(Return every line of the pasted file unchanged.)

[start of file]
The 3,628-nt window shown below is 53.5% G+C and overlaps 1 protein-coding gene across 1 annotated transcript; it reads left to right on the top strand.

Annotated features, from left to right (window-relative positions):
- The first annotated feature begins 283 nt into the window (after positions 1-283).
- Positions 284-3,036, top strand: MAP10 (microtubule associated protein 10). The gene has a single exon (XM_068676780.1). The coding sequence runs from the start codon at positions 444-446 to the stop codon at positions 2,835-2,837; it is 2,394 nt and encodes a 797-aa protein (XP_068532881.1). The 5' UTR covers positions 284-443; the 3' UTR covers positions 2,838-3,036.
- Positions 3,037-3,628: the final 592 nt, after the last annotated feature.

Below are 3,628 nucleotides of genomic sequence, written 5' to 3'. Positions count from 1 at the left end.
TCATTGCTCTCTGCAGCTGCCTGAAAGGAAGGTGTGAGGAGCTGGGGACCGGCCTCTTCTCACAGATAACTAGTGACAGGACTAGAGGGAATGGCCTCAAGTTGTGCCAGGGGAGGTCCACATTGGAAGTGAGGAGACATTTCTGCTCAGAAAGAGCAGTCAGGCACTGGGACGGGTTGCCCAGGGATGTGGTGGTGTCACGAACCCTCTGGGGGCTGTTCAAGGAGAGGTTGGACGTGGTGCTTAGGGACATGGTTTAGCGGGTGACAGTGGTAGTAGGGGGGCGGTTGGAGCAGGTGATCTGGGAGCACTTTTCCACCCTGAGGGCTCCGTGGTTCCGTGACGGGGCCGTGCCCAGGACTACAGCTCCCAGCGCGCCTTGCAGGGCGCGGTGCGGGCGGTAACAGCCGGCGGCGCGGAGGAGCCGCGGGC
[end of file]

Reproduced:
The 3,628-nt window shown below is 53.5% G+C and overlaps 1 protein-coding gene across 1 annotated transcript; it reads left to right on the top strand.

Annotated features, from left to right (window-relative positions):
- The first annotated feature begins 283 nt into the window (after positions 1-283).
- Positions 284-3,036, top strand: MAP10 (microtubule associated protein 10). The gene has a single exon (XM_068676780.1). The coding sequence runs from the start codon at positions 444-446 to the stop codon at positions 2,835-2,837; it is 2,394 nt and encodes a 797-aa protein (XP_068532881.1). The 5' UTR covers positions 284-443; the 3' UTR covers positions 2,838-3,036.
- Positions 3,037-3,628: the final 592 nt, after the last annotated feature.

Below are 3,628 nucleotides of genomic sequence, written 5' to 3'. Positions count from 1 at the left end.
TCATTGCTCTCTGCAGCTGCCTGAAAGGAAGGTGTGAGGAGCTGGGGACCGGCCTCTTCTCACAGATAACTAGTGACAGGACTAGAGGGAATGGCCTCAAGTTGTGCCAGGGGAGGTCCACATTGGAAGTGAGGAGACATTTCTGCTCAGAAAGAGCAGTCAGGCACTGGGACGGGTTGCCCAGGGATGTGGTGGTGTCACGAACCCTCTGGGGGCTGTTCAAGGAGAGGTTGGACGTGGTGCTTAGGGACATGGTTTAGCGGGTGACAGTGGTAGTAGGGGGGCGGTTGGAGCAGGTGATCTGGGAGCACTTTTCCACCCTGAGGGCTCCGTGGTTCCGTGACGGGGCCGTGCCCAGGACTACAGCTCCCAGCGCGCCTTGCAGGGCGCGGTGCGGGCGGTAACAGCCGGCGGCGCGGAGGAGCCGCGGGC